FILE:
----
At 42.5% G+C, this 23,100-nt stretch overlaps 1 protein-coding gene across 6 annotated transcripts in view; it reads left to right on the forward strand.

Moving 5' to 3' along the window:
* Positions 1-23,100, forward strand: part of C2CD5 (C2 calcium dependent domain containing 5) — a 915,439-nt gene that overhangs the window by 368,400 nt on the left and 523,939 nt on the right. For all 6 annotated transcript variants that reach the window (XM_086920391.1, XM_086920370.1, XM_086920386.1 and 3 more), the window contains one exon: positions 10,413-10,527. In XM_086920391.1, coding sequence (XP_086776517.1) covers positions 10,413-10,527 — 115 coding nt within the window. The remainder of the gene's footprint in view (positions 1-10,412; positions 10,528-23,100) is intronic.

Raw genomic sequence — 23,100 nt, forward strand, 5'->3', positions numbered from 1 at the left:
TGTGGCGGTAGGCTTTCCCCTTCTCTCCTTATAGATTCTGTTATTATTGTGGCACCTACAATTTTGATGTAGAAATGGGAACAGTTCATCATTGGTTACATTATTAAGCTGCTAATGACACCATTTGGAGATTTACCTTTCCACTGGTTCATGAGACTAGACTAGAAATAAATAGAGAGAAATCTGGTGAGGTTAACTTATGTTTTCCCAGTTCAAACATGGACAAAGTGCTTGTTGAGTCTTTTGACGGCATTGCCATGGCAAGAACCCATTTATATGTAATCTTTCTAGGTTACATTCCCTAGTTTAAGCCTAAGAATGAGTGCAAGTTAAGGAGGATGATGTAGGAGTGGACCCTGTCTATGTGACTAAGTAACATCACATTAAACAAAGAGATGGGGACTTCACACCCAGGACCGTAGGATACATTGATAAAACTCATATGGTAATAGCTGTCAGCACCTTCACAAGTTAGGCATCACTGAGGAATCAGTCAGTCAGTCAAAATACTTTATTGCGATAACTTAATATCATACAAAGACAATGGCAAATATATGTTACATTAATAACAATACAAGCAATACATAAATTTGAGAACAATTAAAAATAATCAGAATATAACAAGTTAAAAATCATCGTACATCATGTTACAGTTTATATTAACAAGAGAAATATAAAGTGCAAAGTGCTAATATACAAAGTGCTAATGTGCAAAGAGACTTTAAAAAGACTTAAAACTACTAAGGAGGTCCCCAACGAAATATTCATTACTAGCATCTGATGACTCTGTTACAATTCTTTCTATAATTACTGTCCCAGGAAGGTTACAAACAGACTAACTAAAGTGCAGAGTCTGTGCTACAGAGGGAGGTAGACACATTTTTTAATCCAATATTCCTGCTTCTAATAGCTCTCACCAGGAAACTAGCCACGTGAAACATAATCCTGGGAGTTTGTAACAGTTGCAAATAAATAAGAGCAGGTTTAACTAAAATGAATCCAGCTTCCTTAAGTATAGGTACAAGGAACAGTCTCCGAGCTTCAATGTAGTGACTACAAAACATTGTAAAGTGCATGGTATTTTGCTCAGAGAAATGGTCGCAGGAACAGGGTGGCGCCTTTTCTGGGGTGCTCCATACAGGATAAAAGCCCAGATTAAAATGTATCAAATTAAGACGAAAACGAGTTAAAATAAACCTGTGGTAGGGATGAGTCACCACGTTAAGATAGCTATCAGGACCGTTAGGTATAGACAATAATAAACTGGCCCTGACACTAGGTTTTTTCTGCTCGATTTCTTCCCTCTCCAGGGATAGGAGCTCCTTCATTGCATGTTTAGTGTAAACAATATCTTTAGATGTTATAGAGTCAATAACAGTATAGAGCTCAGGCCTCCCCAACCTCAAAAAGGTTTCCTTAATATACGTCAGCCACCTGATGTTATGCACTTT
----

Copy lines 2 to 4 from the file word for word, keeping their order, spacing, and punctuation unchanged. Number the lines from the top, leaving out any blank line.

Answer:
Moving 5' to 3' along the window:
* Positions 1-23,100, forward strand: part of C2CD5 (C2 calcium dependent domain containing 5) — a 915,439-nt gene that overhangs the window by 368,400 nt on the left and 523,939 nt on the right. For all 6 annotated transcript variants that reach the window (XM_086920391.1, XM_086920370.1, XM_086920386.1 and 3 more), the window contains one exon: positions 10,413-10,527. In XM_086920391.1, coding sequence (XP_086776517.1) covers positions 10,413-10,527 — 115 coding nt within the window. The remainder of the gene's footprint in view (positions 1-10,412; positions 10,528-23,100) is intronic.

Raw genomic sequence — 23,100 nt, forward strand, 5'->3', positions numbered from 1 at the left: